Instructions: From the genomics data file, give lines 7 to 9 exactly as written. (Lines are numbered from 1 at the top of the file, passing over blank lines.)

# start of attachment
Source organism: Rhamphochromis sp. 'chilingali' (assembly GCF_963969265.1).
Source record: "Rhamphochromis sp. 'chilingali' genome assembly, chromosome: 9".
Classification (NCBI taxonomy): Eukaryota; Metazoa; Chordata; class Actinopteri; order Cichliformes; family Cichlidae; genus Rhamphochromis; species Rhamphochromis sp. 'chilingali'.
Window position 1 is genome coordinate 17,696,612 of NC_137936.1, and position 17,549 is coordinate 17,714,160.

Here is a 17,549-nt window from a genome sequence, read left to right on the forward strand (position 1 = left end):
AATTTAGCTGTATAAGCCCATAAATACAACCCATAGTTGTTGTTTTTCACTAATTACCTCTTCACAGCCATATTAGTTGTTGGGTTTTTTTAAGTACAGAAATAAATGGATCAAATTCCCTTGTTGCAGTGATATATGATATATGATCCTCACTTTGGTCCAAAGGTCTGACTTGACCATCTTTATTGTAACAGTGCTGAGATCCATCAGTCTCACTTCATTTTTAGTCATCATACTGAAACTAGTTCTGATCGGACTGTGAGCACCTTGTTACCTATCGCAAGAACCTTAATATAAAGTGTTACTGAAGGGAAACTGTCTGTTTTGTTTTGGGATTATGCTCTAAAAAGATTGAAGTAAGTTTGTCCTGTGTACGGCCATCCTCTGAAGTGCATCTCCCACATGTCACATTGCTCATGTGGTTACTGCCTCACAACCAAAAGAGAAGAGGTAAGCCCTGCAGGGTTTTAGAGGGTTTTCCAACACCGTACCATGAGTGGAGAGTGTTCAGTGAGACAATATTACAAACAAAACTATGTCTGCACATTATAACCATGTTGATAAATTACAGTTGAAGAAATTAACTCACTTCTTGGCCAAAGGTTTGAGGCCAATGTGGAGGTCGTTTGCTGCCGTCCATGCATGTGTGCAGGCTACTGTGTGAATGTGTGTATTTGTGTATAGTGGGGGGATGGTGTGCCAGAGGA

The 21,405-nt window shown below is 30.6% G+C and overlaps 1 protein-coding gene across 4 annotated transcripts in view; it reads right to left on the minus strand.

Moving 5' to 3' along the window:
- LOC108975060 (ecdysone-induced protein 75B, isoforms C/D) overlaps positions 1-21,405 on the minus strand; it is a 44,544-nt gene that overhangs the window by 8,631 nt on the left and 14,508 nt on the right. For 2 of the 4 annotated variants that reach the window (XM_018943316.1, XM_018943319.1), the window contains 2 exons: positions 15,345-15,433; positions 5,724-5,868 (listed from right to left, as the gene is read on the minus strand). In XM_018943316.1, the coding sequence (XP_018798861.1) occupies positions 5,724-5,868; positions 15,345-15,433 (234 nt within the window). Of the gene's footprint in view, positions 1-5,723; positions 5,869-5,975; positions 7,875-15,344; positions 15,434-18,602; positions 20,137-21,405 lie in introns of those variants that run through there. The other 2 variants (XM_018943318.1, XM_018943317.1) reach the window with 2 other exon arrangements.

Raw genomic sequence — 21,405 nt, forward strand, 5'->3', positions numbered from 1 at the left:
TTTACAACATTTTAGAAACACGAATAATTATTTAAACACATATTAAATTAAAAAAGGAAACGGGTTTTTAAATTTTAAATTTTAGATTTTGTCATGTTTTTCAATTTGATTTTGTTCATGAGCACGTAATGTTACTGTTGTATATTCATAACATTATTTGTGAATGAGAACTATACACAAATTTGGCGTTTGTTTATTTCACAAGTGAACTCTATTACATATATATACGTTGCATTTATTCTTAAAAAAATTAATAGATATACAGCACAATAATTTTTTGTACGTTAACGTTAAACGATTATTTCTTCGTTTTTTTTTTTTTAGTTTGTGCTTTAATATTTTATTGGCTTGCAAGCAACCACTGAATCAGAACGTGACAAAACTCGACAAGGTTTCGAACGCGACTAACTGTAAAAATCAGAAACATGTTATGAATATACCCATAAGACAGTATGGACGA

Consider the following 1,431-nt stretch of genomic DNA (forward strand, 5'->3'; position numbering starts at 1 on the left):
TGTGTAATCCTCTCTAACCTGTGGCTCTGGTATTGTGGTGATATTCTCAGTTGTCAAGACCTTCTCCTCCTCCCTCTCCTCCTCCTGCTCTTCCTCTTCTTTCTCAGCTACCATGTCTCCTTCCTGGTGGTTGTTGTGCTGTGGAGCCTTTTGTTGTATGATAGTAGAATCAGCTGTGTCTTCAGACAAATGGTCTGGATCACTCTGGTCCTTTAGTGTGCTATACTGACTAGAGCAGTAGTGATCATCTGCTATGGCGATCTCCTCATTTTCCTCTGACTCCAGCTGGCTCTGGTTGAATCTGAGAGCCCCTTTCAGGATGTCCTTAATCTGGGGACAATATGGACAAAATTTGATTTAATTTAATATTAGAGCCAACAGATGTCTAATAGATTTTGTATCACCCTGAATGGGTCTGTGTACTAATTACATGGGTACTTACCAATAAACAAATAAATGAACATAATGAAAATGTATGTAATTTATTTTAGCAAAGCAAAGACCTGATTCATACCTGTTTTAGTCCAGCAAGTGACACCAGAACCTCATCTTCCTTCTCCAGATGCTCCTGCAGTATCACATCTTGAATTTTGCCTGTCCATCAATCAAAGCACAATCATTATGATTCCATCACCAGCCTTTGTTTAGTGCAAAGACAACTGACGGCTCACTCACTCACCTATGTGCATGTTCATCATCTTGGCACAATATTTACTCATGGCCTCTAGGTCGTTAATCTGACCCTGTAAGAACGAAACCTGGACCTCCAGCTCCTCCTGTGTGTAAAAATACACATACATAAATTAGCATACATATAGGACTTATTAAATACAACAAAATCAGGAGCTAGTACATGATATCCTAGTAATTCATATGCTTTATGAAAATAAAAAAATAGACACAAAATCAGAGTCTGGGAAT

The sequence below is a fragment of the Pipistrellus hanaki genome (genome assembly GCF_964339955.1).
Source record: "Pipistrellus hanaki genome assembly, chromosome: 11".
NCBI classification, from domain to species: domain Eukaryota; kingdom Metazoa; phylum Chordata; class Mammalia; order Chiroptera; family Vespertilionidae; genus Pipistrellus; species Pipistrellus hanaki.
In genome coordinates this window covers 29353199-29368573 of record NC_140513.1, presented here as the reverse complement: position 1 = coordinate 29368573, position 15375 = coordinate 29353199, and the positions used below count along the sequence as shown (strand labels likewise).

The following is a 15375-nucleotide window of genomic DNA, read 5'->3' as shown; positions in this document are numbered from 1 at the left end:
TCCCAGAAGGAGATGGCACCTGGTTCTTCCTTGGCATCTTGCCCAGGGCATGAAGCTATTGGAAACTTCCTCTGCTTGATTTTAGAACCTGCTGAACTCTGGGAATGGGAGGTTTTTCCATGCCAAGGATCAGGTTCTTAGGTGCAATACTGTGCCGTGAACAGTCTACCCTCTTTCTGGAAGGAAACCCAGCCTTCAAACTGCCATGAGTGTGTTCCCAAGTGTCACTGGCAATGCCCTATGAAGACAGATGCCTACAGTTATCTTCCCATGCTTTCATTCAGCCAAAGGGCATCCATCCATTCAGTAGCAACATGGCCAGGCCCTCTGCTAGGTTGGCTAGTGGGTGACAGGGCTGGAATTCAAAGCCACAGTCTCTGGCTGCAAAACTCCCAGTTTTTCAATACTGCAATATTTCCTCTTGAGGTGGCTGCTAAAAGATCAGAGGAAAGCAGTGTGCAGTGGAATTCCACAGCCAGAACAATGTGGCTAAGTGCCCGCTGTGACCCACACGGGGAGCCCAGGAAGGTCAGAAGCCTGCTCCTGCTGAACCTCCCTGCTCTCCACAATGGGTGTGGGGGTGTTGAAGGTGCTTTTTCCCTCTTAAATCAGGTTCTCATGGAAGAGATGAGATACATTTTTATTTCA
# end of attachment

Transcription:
The 21,405-nt window shown below is 30.6% G+C and overlaps 1 protein-coding gene across 4 annotated transcripts in view; it reads right to left on the minus strand.

Moving 5' to 3' along the window:
- LOC108975060 (ecdysone-induced protein 75B, isoforms C/D) overlaps positions 1-21,405 on the minus strand; it is a 44,544-nt gene that overhangs the window by 8,631 nt on the left and 14,508 nt on the right. For 2 of the 4 annotated variants that reach the window (XM_018943316.1, XM_018943319.1), the window contains 2 exons: positions 15,345-15,433; positions 5,724-5,868 (listed from right to left, as the gene is read on the minus strand). In XM_018943316.1, the coding sequence (XP_018798861.1) occupies positions 5,724-5,868; positions 15,345-15,433 (234 nt within the window). Of the gene's footprint in view, positions 1-5,723; positions 5,869-5,975; positions 7,875-15,344; positions 15,434-18,602; positions 20,137-21,405 lie in introns of those variants that run through there. The other 2 variants (XM_018943318.1, XM_018943317.1) reach the window with 2 other exon arrangements.